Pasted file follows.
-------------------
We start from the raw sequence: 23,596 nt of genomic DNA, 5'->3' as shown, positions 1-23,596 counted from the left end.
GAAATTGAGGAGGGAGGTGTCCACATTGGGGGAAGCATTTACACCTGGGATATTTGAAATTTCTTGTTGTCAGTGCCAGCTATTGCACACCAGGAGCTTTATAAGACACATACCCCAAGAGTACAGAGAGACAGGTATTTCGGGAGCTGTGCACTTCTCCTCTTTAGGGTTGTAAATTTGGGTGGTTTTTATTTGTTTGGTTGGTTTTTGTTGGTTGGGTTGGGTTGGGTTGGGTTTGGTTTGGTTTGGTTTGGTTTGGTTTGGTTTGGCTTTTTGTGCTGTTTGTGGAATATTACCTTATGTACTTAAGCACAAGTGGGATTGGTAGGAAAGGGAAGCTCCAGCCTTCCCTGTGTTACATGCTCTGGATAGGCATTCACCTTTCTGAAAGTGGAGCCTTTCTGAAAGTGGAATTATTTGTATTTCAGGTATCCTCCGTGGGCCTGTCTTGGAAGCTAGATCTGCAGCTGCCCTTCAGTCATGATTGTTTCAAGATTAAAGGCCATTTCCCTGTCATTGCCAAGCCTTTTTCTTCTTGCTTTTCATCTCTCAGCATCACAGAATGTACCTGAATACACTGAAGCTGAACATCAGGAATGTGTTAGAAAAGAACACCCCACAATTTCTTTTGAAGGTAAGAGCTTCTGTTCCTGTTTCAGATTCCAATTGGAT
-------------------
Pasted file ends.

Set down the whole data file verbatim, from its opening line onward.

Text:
We start from the raw sequence: 23,596 nt of genomic DNA, 5'->3' as shown, positions 1-23,596 counted from the left end.
GAAATTGAGGAGGGAGGTGTCCACATTGGGGGAAGCATTTACACCTGGGATATTTGAAATTTCTTGTTGTCAGTGCCAGCTATTGCACACCAGGAGCTTTATAAGACACATACCCCAAGAGTACAGAGAGACAGGTATTTCGGGAGCTGTGCACTTCTCCTCTTTAGGGTTGTAAATTTGGGTGGTTTTTATTTGTTTGGTTGGTTTTTGTTGGTTGGGTTGGGTTGGGTTGGGTTTGGTTTGGTTTGGTTTGGTTTGGTTTGGTTTGGCTTTTTGTGCTGTTTGTGGAATATTACCTTATGTACTTAAGCACAAGTGGGATTGGTAGGAAAGGGAAGCTCCAGCCTTCCCTGTGTTACATGCTCTGGATAGGCATTCACCTTTCTGAAAGTGGAGCCTTTCTGAAAGTGGAATTATTTGTATTTCAGGTATCCTCCGTGGGCCTGTCTTGGAAGCTAGATCTGCAGCTGCCCTTCAGTCATGATTGTTTCAAGATTAAAGGCCATTTCCCTGTCATTGCCAAGCCTTTTTCTTCTTGCTTTTCATCTCTCAGCATCACAGAATGTACCTGAATACACTGAAGCTGAACATCAGGAATGTGTTAGAAAAGAACACCCCACAATTTCTTTTGAAGGTAAGAGCTTCTGTTCCTGTTTCAGATTCCAATTGGAT